Did you know that Insurers Play State Insurance Regulators? Here’s what you need to know about Life Insurance Companies and Big Tax Breaks.
When you think of a life insurance company, you expect it to be conservative, even old-fashioned, but definitely doing nothing too edgy. The most important thing for a life insurance company should be to have sufficient money on hand (called reserves in the insurance world) to pay even an unusually high year of policy benefit payouts. The security of a life insurance policy comes in large part from expecting the company to be solid, and there to help, if, unfortunately, your loved one passes away. The life insurance companies know this; that is why most of their advertising is about their long time in business, how they care about you and your family, and how they will be there when you need them. They spend more than a billion dollars annually just on domestic advertising (including all forms) to get you to believe this.
But the reality is that the insurance companies are playing the state regulators off against each other, trying to see which will permit the companies to retain really low reserves? Even more, when one of these companies releases their reserves, going from a high to low reserve, that money is usually taxed – which is fair.
The company is moving money from being held by the company, to being paid by the company, to its executives and stockholders. For an example of Life Insurance Companies and Big Tax Breaks, Transamerica life insurance used this technique to move $1.8 billion off its books recently.
The life insurance company’s game plan is simple: move big money out of the safe reserves, into the company’s general revenues, available for payment of executive bonuses and increased salaries.
Usually, the money would be counted as income for the company when it moves out of reserves, which is to be paid to executives – but, state insurance regulators report the reserve levels as unchanged. Federal law states that reductions in reserves are treated as taxable income, but because the complex plan on paper appears that the reserves have remained the same, the insurers do not pay any federal tax. The maneuvers are sometimes known as “shadow insurance.” The financial regulator in New York, Benjamin Lawsky, has been calling some these transactions “financial alchemy” because they seem to make money appear out of nowhere.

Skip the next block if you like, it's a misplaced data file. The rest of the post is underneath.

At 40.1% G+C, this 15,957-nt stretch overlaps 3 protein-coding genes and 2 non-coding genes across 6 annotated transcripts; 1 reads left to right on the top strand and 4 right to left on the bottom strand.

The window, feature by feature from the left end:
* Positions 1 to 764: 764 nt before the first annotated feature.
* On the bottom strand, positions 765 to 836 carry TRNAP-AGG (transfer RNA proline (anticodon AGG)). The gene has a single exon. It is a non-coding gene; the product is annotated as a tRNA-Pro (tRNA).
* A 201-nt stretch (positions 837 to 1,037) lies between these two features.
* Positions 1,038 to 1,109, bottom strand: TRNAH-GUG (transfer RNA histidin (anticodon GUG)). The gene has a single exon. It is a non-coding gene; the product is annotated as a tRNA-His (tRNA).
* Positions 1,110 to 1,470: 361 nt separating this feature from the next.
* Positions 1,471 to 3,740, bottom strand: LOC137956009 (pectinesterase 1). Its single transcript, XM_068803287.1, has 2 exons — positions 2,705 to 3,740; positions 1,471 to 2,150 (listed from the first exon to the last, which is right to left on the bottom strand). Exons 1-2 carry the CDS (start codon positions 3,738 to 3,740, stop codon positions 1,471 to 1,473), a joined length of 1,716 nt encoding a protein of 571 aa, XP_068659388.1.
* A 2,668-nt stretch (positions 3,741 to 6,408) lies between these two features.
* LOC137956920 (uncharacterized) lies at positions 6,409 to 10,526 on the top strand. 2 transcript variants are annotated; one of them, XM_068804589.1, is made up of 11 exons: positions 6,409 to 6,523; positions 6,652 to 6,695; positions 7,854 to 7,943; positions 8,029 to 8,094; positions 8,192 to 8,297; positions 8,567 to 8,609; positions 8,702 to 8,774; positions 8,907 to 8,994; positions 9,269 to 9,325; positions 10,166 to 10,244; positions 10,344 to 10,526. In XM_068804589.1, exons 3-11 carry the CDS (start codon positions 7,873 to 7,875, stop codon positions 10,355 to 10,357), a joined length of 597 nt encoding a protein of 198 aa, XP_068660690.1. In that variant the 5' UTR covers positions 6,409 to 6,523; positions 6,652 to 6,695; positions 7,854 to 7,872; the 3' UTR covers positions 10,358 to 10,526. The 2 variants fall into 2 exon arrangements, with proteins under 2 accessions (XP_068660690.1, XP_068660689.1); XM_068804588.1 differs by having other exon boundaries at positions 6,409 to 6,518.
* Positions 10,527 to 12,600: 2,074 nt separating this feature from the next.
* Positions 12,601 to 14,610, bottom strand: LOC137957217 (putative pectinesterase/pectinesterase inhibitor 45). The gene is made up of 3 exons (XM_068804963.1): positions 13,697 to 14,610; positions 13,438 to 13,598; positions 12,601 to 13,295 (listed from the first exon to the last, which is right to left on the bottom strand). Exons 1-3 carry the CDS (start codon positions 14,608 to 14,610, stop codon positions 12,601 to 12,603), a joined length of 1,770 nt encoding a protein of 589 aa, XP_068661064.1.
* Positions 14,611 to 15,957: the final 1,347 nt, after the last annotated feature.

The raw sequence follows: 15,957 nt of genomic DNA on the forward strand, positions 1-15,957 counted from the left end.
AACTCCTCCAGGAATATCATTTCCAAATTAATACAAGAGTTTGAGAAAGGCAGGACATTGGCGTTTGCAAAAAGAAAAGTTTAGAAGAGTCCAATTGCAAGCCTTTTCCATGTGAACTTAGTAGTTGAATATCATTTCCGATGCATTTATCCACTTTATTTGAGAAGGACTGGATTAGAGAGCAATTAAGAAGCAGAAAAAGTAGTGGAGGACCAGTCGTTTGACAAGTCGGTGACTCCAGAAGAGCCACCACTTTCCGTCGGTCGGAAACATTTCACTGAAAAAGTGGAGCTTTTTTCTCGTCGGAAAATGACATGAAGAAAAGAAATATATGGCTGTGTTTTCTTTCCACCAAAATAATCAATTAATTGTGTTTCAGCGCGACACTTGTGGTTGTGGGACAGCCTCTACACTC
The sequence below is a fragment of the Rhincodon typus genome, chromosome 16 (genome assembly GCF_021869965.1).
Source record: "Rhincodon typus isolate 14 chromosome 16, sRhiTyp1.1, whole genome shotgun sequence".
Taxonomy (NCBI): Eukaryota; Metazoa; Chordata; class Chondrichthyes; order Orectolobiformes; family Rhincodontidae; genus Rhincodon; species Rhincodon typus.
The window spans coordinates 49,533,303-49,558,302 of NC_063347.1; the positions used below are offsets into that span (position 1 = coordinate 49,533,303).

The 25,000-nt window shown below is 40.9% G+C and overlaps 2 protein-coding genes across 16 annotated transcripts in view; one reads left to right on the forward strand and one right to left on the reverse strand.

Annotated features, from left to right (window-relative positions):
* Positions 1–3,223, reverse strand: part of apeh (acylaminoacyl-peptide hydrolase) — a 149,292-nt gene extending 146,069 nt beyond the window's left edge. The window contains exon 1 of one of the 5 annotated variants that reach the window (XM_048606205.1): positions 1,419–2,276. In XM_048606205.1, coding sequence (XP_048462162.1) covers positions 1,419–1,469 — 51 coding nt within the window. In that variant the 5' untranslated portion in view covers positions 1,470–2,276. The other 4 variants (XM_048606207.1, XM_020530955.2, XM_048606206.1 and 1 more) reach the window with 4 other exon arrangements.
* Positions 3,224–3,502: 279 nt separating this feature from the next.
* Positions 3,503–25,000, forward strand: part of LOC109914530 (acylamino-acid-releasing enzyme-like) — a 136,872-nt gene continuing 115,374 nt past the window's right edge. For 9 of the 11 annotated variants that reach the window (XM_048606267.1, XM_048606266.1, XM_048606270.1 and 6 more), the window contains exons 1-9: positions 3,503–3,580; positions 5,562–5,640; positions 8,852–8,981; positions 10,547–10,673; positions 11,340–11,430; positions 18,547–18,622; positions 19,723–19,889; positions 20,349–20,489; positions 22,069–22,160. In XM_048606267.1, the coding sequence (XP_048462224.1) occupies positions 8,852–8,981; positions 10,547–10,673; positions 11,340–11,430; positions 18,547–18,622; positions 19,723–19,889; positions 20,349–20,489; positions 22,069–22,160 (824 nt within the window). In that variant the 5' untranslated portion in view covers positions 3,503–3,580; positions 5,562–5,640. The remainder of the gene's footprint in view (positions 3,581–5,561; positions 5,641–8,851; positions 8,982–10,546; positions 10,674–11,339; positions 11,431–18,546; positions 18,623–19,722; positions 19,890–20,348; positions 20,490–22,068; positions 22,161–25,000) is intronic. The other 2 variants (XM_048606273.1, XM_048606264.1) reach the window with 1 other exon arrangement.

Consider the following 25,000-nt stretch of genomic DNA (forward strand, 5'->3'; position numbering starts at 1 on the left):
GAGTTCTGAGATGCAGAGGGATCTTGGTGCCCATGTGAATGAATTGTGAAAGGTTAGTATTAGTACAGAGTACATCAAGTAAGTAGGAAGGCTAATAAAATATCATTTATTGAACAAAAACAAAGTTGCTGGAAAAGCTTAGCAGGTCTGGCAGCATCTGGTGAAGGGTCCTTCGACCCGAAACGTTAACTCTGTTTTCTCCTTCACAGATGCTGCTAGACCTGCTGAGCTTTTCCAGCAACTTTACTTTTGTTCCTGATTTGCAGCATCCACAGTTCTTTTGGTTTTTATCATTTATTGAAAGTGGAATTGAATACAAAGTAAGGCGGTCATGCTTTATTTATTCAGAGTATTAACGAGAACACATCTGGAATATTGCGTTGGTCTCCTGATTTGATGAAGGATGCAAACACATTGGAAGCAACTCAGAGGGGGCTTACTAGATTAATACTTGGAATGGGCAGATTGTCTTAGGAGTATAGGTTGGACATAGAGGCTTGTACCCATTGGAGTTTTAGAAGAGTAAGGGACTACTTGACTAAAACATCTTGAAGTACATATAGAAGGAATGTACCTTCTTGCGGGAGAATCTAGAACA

These transactions are modeled after reinsurance, a business in which an insurer pays another company to take over some of the obligations to pay claims. Reinsurance is widely used and is considered beneficial, because it allows insurers to spread their risks evenly and remain stable as they grow. The obligations fall off the original insurer’s books because the reinsurer has picked them up.
In the “shadow version” life insurance companies created wholly owned subsidiaries, sometimes called captives, which they use as a reinsurance company, to move their obligation to the subsidiary. So, then the parent insurance company removes the obligations off their books, even though the “reinsurance companies” here are really just part of the insurance company. Those “shadow companies” are not really separate companies.
Iowa, at this time, appears to have the state of the art statutes and regulations, which permit this shadow insurance. This has helped encourage more life insurance companies to move to Iowa – and, as an added benefit, reserves are tax-deductible as an ordinary business expense. So, thanks to the regulations being influenced by the life insurance companies, they get to keep their large tax-deduction, avoid paying taxes on the money moved out of reserves, and don’t have to increase their reserves. It really does make a difference who you know.
While this is complex, and your concern about your life insurance policy may be much different, this shows an important lesson: The insurance companies will use complex regulations to try to give themselves every advantage, even when their action makes no independent business sense.
Because a life insurance company can be only concerned with their own profits, you need an experienced life insurance lawyer now to help get your policy paid.